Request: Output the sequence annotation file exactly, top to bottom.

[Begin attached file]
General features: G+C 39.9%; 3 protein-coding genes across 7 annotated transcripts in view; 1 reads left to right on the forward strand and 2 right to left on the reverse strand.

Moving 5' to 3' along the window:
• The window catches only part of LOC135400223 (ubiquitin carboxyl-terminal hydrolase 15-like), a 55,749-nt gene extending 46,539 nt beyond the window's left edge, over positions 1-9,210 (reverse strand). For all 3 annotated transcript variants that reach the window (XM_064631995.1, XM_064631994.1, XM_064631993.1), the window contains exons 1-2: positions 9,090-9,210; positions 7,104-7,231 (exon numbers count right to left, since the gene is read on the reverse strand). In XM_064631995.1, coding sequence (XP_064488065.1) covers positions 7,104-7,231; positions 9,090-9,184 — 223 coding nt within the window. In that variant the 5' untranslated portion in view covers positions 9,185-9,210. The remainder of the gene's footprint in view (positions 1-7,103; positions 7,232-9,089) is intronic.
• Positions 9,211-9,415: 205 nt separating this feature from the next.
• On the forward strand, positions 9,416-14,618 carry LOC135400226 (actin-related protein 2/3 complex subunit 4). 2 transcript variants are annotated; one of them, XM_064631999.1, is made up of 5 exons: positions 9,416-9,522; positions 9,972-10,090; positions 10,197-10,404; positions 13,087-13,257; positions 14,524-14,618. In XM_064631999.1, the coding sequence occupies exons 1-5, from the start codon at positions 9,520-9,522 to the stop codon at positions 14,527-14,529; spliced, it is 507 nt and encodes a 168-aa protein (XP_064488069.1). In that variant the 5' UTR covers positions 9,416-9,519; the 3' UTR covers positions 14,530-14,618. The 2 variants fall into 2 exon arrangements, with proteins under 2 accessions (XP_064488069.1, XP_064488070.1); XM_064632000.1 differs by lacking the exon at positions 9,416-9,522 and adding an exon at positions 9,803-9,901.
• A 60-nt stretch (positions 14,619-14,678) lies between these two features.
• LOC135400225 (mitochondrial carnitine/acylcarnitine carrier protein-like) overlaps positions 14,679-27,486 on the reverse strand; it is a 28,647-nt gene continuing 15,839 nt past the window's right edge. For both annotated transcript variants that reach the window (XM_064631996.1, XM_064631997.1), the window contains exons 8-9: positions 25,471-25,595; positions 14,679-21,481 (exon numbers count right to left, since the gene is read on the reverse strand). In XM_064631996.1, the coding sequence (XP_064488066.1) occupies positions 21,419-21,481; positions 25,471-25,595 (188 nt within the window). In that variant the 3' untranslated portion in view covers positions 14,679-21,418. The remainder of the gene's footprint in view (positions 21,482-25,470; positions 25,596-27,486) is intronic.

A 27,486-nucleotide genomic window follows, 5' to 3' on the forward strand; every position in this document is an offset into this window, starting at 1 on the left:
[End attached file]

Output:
General features: G+C 39.9%; 3 protein-coding genes across 7 annotated transcripts in view; 1 reads left to right on the forward strand and 2 right to left on the reverse strand.

Moving 5' to 3' along the window:
• The window catches only part of LOC135400223 (ubiquitin carboxyl-terminal hydrolase 15-like), a 55,749-nt gene extending 46,539 nt beyond the window's left edge, over positions 1-9,210 (reverse strand). For all 3 annotated transcript variants that reach the window (XM_064631995.1, XM_064631994.1, XM_064631993.1), the window contains exons 1-2: positions 9,090-9,210; positions 7,104-7,231 (exon numbers count right to left, since the gene is read on the reverse strand). In XM_064631995.1, coding sequence (XP_064488065.1) covers positions 7,104-7,231; positions 9,090-9,184 — 223 coding nt within the window. In that variant the 5' untranslated portion in view covers positions 9,185-9,210. The remainder of the gene's footprint in view (positions 1-7,103; positions 7,232-9,089) is intronic.
• Positions 9,211-9,415: 205 nt separating this feature from the next.
• On the forward strand, positions 9,416-14,618 carry LOC135400226 (actin-related protein 2/3 complex subunit 4). 2 transcript variants are annotated; one of them, XM_064631999.1, is made up of 5 exons: positions 9,416-9,522; positions 9,972-10,090; positions 10,197-10,404; positions 13,087-13,257; positions 14,524-14,618. In XM_064631999.1, the coding sequence occupies exons 1-5, from the start codon at positions 9,520-9,522 to the stop codon at positions 14,527-14,529; spliced, it is 507 nt and encodes a 168-aa protein (XP_064488069.1). In that variant the 5' UTR covers positions 9,416-9,519; the 3' UTR covers positions 14,530-14,618. The 2 variants fall into 2 exon arrangements, with proteins under 2 accessions (XP_064488069.1, XP_064488070.1); XM_064632000.1 differs by lacking the exon at positions 9,416-9,522 and adding an exon at positions 9,803-9,901.
• A 60-nt stretch (positions 14,619-14,678) lies between these two features.
• LOC135400225 (mitochondrial carnitine/acylcarnitine carrier protein-like) overlaps positions 14,679-27,486 on the reverse strand; it is a 28,647-nt gene continuing 15,839 nt past the window's right edge. For both annotated transcript variants that reach the window (XM_064631996.1, XM_064631997.1), the window contains exons 8-9: positions 25,471-25,595; positions 14,679-21,481 (exon numbers count right to left, since the gene is read on the reverse strand). In XM_064631996.1, the coding sequence (XP_064488066.1) occupies positions 21,419-21,481; positions 25,471-25,595 (188 nt within the window). In that variant the 3' untranslated portion in view covers positions 14,679-21,418. The remainder of the gene's footprint in view (positions 21,482-25,470; positions 25,596-27,486) is intronic.

A 27,486-nucleotide genomic window follows, 5' to 3' on the forward strand; every position in this document is an offset into this window, starting at 1 on the left: